Each spirit has 2 types of skills. One is passive skills that are only activated if that spirit is chosen as the party leader, and it usually adds some sort of buff to your team such as increased speed or attack power. The other type of skills is used in battle. There is a another bar that is constantly filling up, and when it reaches a certain point you may activate one of your party member’s skills, ranging from attack to support. Battles are fun, if not a bit monotonous after long sessions.
There are three main types of currency in this game. Spirit Points which are gained primarily after battle and is used to rent spirits or when you fuse them together. Summoning Stones which are also gained through battle are used when you summon new spirits to your party. The summoning process is a bit unique though. There are three different versions of this game depending on where you reside in the world. It’s split up into Asia, Europe and America with each region having its own set of unique spirits. You can summon these spirits if you travel to that region (in real life), but that is obviously not plausible, have you ever heard anyone saying they’re just going to take a late afternoon stroll to Asia? This is where the game tries to be social by allowing you to rent spirits from other players or by gifting each other. It’s a neat lil mechanic that gives reason to be social with gamers from all over the world.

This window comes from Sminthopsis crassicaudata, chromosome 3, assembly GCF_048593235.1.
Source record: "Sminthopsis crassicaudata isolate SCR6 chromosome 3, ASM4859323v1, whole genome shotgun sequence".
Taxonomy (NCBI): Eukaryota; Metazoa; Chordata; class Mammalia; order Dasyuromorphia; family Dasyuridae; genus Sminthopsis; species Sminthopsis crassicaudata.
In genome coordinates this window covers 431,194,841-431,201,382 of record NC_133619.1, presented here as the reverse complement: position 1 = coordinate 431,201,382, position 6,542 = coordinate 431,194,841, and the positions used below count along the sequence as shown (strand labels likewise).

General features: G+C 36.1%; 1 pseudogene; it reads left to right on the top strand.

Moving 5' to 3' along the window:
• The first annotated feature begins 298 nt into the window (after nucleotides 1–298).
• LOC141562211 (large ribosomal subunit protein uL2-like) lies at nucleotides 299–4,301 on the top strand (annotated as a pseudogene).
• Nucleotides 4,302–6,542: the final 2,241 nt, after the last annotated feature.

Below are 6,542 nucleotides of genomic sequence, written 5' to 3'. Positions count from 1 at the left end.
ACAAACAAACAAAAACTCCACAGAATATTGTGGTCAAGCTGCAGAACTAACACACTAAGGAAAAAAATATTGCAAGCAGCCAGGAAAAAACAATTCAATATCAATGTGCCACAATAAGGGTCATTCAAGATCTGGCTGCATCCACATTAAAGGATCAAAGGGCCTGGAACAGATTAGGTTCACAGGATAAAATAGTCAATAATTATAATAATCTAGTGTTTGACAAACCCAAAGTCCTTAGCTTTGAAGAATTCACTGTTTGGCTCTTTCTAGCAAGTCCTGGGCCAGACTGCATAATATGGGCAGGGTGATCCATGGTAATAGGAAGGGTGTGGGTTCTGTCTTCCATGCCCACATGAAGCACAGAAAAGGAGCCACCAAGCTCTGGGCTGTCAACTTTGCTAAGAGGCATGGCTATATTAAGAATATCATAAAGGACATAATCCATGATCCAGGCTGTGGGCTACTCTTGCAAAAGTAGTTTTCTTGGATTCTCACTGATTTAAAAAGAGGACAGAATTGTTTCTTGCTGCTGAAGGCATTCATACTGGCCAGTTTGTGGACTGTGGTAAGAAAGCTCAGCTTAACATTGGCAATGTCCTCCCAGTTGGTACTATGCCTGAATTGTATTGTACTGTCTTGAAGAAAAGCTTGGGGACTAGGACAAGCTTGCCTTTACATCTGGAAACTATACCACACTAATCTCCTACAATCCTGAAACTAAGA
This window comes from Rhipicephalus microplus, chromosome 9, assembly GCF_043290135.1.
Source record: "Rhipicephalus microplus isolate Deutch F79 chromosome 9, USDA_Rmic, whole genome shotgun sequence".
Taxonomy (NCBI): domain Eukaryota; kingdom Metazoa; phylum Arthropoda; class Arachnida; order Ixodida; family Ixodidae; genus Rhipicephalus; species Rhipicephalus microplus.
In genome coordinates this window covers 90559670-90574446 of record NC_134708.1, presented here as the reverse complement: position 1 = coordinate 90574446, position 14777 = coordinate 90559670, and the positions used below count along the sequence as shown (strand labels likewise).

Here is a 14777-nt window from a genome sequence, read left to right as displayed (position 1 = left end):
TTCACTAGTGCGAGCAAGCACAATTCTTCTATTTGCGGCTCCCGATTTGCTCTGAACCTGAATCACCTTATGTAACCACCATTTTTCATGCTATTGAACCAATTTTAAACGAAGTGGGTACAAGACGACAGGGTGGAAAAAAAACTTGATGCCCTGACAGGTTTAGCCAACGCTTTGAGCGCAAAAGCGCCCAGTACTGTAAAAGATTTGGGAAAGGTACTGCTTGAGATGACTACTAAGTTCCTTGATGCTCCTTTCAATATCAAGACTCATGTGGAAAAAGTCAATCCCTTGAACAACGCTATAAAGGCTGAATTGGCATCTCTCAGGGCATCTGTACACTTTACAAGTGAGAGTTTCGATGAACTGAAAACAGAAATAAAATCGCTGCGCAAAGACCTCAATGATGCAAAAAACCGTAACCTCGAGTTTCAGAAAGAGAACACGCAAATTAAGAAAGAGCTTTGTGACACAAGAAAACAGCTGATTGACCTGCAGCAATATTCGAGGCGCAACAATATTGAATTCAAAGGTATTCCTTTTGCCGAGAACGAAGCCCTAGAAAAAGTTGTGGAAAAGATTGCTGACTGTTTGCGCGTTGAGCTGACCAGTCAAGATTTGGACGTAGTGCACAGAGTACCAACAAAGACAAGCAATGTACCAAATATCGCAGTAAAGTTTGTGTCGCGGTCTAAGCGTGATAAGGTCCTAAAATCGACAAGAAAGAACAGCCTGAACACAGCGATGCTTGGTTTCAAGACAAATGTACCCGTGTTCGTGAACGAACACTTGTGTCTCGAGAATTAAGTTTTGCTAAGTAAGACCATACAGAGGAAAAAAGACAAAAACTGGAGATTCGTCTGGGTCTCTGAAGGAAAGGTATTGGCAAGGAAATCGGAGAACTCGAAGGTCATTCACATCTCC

The last form of currency is obviously the game’s premium item which is called Destiny Orbs and they’re used to summon advanced spirits, instantly heal dead spirits etc. These items can be purchased on PSN and I’ve seen packages costing as much as R200 if you wish to retrieve a hefty amount of Orbs. So you can play the entirety of the game without ever being forced to use real money if you have a little bit of patience. These items are also given on some days as you receive login bonuses for checking in each day.
While I can’t criticize the game for having mechanics that will give you the urge to buy these items as it is an F2P game after all, but I have to commend them for not pushing it too far. I’ve played games before where if you die in the later stages of the game, your wait-gate which started out as 5 minutes per death ended up being 8 hours before the next live is given. While these inherent inner-workings of F2P games are annoying, Destiny of Spirits never felt obnoxious, and I could still enjoy the game without spending a single dime.
There are a few features which I didn’t cover too comprehensively such as how you get into battle, different types of battles and some of the social features, but needless to say, this game is worthy of your time, in short bursts.
Last Updated: April 10, 2014